AsianScientist (Jun. 22, 2015) – Researchers in Japan have found, for the first time in vertebrates, a genetic switch that determines whether germ cells become sperm or eggs. The gene is named foxl3, and has been identified using a small fish called medaka (Oryzias latipes). The finding, published in Science, could help researchers learn more about how the sexual fate of germ cells is determined during vertebrate development.
In medaka without foxl3 function, sperm are produced in the ovaries of females. The sperm that are produced function normally, and have been confirmed to produce normal offspring.
Dr. Toshiya Nishimura, Associate Professor Minoru Tanaka and their colleagues of the National Institute for Basic Biology, National Institutes of Natural Sciences, in collaboration with Dr. Satoru Kobayashi of the Okazaki Institute for Integrative Bioscience and through joint research with Kyushu University’s Dr. Mikita Suyama and Dr. Yasuyuki Ohkawa, revealed that the foxl3 gene works in the germ cells of females “to suppress differentiation into sperm.”
The researchers found that foxl3, which is expressed in germ cells but not in the surrounding cells of the fish’s reproductive organs, provides a molecular cue that prevents the start of sperm formation. When the researchers disrupted foxl3 in adult fish with two X chromosomes (the female state), sperm formed in the female ovary. These sperm were functional and could fertilize eggs normally.
In females lacking functional foxl3 genes, the small fish’s body appearance is still totally female, however a large number of sperm are formed in the ovaries, and a small number of eggs are formed at the same time.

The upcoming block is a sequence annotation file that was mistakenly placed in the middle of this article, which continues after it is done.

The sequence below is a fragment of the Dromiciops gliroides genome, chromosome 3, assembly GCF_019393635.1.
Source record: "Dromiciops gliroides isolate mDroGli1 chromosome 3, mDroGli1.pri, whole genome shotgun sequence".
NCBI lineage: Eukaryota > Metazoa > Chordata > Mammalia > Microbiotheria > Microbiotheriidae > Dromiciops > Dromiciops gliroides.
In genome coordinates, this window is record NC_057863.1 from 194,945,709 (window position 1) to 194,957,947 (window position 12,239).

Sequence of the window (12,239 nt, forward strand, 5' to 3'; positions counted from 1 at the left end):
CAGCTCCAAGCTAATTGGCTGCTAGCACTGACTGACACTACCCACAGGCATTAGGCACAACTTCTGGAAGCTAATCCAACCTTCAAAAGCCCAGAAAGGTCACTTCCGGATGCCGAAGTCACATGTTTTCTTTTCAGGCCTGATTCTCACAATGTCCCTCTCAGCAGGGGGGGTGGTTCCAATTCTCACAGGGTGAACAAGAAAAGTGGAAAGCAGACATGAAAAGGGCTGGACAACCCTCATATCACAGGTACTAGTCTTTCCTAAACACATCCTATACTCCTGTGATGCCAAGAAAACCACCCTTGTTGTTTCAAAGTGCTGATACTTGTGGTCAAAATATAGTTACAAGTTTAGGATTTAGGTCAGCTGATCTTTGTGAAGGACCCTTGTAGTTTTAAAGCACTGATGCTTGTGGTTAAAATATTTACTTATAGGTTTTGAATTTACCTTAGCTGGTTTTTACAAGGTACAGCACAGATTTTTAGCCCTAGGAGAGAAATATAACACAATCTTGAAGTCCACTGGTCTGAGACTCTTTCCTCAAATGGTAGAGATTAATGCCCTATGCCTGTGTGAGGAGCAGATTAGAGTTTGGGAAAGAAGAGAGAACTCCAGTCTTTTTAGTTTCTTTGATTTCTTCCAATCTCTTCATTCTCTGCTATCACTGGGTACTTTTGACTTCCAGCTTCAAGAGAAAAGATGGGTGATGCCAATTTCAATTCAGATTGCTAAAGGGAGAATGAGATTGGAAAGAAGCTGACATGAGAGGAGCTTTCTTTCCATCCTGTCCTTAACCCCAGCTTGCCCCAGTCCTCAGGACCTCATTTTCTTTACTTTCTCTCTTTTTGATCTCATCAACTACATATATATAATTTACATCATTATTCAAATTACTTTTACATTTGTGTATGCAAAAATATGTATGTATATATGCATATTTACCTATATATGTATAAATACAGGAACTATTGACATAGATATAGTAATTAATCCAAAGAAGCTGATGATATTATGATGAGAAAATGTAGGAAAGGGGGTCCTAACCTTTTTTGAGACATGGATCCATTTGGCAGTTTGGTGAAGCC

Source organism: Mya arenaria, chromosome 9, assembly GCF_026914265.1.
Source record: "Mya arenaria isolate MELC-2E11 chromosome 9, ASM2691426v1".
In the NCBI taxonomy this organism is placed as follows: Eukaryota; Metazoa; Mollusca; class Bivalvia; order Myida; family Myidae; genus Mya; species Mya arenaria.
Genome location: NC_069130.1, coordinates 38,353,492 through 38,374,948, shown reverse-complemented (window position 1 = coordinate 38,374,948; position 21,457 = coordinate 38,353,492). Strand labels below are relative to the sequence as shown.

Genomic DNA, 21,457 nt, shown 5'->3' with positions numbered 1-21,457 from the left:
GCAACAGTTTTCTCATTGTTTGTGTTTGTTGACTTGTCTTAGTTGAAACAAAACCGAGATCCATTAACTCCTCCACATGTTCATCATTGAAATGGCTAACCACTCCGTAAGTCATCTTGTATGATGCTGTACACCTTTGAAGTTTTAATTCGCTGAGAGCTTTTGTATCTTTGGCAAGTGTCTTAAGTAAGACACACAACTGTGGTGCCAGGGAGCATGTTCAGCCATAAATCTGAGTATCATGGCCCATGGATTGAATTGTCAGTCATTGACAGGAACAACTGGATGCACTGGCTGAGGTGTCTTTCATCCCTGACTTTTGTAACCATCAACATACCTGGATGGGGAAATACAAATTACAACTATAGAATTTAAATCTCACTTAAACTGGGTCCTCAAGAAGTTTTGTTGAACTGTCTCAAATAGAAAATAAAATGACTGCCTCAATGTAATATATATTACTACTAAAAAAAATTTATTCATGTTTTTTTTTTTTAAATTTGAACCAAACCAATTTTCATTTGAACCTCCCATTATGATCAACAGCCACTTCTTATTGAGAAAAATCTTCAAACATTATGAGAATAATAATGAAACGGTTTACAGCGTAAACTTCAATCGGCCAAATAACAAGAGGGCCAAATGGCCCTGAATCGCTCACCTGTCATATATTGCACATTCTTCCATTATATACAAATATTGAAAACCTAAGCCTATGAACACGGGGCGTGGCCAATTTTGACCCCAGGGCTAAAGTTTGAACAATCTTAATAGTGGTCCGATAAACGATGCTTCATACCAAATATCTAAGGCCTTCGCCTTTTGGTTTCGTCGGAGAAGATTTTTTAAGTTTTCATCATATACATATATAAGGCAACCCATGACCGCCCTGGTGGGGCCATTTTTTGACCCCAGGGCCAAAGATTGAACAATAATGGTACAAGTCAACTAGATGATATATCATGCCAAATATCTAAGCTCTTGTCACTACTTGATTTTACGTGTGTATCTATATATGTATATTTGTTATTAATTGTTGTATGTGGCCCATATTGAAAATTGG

It has also become clear that in these females lacking the function of foxl3 functional sperm can be obtained in a shorter period of time than in normal wild-type males. Applied research into uses for aquaculture is already underway.
“In spite of the environment surrounding the germ cells being female, the fact that functional sperm has been made surprised me greatly. That this sexual switch present in the germ cells is independent of the body’s sex is an entirely new finding,” Nishimura said.
The results indicate that germ cells in these fish—and potentially other vertebrates—do not need to be in the environment of the male reproductive organ to begin their switch into sperm.
“While germ cells can become either sperm or eggs, nobody knew that in vertebrates the germ cells have a switch mechanism to decide their own sperm or egg fate. Our result indicates that once the decision is made the germ cells have the ability to go all the way to the end. I believe it is of very large significance that this mechanism has been found,” commented Tanaka.
The article can be found at: Nishimura et al. (2015) foxl3 Is A Germ Cell-Intrinsic Factor Involved In Sperm-Egg Fate Decision In Medaka .
Source: National Institutes of Natural Sciences.
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